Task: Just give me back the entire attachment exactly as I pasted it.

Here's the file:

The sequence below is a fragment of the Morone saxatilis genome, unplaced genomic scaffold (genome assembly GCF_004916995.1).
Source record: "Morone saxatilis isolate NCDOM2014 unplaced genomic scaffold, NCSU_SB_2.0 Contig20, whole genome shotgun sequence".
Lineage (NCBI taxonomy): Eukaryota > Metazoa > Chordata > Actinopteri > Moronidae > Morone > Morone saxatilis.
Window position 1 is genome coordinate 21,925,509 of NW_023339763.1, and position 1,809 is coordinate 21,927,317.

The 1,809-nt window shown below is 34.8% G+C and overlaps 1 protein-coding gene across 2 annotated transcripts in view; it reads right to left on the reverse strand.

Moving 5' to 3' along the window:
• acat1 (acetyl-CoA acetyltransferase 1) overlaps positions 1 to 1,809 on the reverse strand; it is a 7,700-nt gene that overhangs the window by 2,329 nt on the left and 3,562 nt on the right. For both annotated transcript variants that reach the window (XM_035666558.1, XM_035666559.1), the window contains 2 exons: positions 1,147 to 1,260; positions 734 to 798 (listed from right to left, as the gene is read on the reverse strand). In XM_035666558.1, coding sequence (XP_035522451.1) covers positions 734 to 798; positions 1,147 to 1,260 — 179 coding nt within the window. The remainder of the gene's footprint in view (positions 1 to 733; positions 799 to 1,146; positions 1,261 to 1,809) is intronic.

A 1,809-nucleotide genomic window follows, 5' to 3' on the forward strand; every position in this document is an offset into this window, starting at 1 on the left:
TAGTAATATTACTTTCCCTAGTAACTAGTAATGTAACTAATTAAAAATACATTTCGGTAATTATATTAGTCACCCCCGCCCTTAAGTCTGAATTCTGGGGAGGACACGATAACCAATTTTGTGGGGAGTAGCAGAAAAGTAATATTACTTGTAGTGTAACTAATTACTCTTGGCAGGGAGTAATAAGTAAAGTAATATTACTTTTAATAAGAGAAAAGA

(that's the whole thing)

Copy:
The sequence below is a fragment of the Morone saxatilis genome, unplaced genomic scaffold (genome assembly GCF_004916995.1).
Source record: "Morone saxatilis isolate NCDOM2014 unplaced genomic scaffold, NCSU_SB_2.0 Contig20, whole genome shotgun sequence".
Lineage (NCBI taxonomy): Eukaryota > Metazoa > Chordata > Actinopteri > Moronidae > Morone > Morone saxatilis.
Window position 1 is genome coordinate 21,925,509 of NW_023339763.1, and position 1,809 is coordinate 21,927,317.

The 1,809-nt window shown below is 34.8% G+C and overlaps 1 protein-coding gene across 2 annotated transcripts in view; it reads right to left on the reverse strand.

Moving 5' to 3' along the window:
• acat1 (acetyl-CoA acetyltransferase 1) overlaps positions 1 to 1,809 on the reverse strand; it is a 7,700-nt gene that overhangs the window by 2,329 nt on the left and 3,562 nt on the right. For both annotated transcript variants that reach the window (XM_035666558.1, XM_035666559.1), the window contains 2 exons: positions 1,147 to 1,260; positions 734 to 798 (listed from right to left, as the gene is read on the reverse strand). In XM_035666558.1, coding sequence (XP_035522451.1) covers positions 734 to 798; positions 1,147 to 1,260 — 179 coding nt within the window. The remainder of the gene's footprint in view (positions 1 to 733; positions 799 to 1,146; positions 1,261 to 1,809) is intronic.

A 1,809-nucleotide genomic window follows, 5' to 3' on the forward strand; every position in this document is an offset into this window, starting at 1 on the left:
TAGTAATATTACTTTCCCTAGTAACTAGTAATGTAACTAATTAAAAATACATTTCGGTAATTATATTAGTCACCCCCGCCCTTAAGTCTGAATTCTGGGGAGGACACGATAACCAATTTTGTGGGGAGTAGCAGAAAAGTAATATTACTTGTAGTGTAACTAATTACTCTTGGCAGGGAGTAATAAGTAAAGTAATATTACTTTTAATAAGAGAAAAGA